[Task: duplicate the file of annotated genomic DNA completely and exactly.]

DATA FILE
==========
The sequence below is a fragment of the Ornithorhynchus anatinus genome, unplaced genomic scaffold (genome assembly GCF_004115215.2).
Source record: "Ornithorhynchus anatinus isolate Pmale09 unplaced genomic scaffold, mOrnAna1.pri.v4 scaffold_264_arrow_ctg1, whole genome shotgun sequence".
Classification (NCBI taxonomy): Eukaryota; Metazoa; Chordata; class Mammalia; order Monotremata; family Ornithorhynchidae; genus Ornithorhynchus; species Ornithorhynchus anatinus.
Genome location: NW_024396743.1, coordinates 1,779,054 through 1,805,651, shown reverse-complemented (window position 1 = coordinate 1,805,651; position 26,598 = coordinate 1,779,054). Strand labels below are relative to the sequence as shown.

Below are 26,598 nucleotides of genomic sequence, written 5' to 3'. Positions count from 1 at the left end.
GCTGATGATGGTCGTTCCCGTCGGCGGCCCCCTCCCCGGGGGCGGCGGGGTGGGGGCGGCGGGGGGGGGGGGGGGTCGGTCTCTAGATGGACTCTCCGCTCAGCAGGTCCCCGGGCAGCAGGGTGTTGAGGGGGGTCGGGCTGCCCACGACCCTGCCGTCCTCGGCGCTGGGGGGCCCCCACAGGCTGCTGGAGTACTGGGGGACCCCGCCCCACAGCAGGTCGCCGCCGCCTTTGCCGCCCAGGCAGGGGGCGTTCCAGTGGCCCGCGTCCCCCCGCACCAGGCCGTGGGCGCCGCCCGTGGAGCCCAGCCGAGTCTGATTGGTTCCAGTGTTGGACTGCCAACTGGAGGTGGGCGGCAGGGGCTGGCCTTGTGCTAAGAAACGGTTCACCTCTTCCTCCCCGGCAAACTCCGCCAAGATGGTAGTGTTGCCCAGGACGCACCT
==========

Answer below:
The sequence below is a fragment of the Ornithorhynchus anatinus genome, unplaced genomic scaffold (genome assembly GCF_004115215.2).
Source record: "Ornithorhynchus anatinus isolate Pmale09 unplaced genomic scaffold, mOrnAna1.pri.v4 scaffold_264_arrow_ctg1, whole genome shotgun sequence".
Classification (NCBI taxonomy): Eukaryota; Metazoa; Chordata; class Mammalia; order Monotremata; family Ornithorhynchidae; genus Ornithorhynchus; species Ornithorhynchus anatinus.
Genome location: NW_024396743.1, coordinates 1,779,054 through 1,805,651, shown reverse-complemented (window position 1 = coordinate 1,805,651; position 26,598 = coordinate 1,779,054). Strand labels below are relative to the sequence as shown.

Below are 26,598 nucleotides of genomic sequence, written 5' to 3'. Positions count from 1 at the left end.
GCTGATGATGGTCGTTCCCGTCGGCGGCCCCCTCCCCGGGGGCGGCGGGGTGGGGGCGGCGGGGGGGGGGGGGGGTCGGTCTCTAGATGGACTCTCCGCTCAGCAGGTCCCCGGGCAGCAGGGTGTTGAGGGGGGTCGGGCTGCCCACGACCCTGCCGTCCTCGGCGCTGGGGGGCCCCCACAGGCTGCTGGAGTACTGGGGGACCCCGCCCCACAGCAGGTCGCCGCCGCCTTTGCCGCCCAGGCAGGGGGCGTTCCAGTGGCCCGCGTCCCCCCGCACCAGGCCGTGGGCGCCGCCCGTGGAGCCCAGCCGAGTCTGATTGGTTCCAGTGTTGGACTGCCAACTGGAGGTGGGCGGCAGGGGCTGGCCTTGTGCTAAGAAACGGTTCACCTCTTCCTCCCCGGCAAACTCCGCCAAGATGGTAGTGTTGCCCAGGACGCACCT